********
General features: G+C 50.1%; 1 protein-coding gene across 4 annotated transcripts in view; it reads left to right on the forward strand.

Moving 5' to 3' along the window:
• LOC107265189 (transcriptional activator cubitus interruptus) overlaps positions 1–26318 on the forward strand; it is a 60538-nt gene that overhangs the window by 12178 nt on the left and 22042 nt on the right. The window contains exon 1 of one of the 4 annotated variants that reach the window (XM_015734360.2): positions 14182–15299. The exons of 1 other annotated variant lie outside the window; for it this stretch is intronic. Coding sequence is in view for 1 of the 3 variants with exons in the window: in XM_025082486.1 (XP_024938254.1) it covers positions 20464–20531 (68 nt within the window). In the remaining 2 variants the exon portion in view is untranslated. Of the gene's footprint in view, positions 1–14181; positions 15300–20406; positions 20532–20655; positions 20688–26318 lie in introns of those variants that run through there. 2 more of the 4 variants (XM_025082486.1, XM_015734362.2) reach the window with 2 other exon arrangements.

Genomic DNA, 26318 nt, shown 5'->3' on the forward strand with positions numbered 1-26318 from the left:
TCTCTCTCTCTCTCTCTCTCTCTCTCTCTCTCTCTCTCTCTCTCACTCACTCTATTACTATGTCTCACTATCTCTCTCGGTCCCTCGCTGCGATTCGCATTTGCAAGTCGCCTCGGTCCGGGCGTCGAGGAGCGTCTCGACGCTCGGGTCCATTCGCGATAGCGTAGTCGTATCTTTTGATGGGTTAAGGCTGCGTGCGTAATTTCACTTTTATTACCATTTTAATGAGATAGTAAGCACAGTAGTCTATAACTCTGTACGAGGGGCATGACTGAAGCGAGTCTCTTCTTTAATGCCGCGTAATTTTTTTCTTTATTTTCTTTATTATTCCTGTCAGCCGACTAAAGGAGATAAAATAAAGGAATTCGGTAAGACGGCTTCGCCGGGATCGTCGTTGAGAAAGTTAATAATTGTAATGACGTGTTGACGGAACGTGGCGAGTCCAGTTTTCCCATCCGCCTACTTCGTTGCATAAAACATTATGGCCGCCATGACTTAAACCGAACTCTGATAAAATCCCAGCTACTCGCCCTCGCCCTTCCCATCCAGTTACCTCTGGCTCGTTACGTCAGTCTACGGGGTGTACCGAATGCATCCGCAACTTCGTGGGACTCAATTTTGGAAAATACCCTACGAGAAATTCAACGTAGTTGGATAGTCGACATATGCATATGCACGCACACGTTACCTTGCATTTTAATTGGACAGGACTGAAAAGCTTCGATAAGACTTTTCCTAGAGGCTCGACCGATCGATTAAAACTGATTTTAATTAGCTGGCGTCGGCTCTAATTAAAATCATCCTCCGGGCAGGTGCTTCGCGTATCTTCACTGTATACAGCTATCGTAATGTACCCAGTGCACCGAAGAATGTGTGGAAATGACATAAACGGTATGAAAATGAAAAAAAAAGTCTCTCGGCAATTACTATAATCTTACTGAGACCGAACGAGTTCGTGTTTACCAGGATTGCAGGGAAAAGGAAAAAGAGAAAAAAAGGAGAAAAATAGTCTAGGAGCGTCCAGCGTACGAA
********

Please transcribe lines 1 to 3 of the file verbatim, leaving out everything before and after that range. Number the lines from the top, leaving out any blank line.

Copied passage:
General features: G+C 50.1%; 1 protein-coding gene across 4 annotated transcripts in view; it reads left to right on the forward strand.

Moving 5' to 3' along the window:
• LOC107265189 (transcriptional activator cubitus interruptus) overlaps positions 1–26318 on the forward strand; it is a 60538-nt gene that overhangs the window by 12178 nt on the left and 22042 nt on the right. The window contains exon 1 of one of the 4 annotated variants that reach the window (XM_015734360.2): positions 14182–15299. The exons of 1 other annotated variant lie outside the window; for it this stretch is intronic. Coding sequence is in view for 1 of the 3 variants with exons in the window: in XM_025082486.1 (XP_024938254.1) it covers positions 20464–20531 (68 nt within the window). In the remaining 2 variants the exon portion in view is untranslated. Of the gene's footprint in view, positions 1–14181; positions 15300–20406; positions 20532–20655; positions 20688–26318 lie in introns of those variants that run through there. 2 more of the 4 variants (XM_025082486.1, XM_015734362.2) reach the window with 2 other exon arrangements.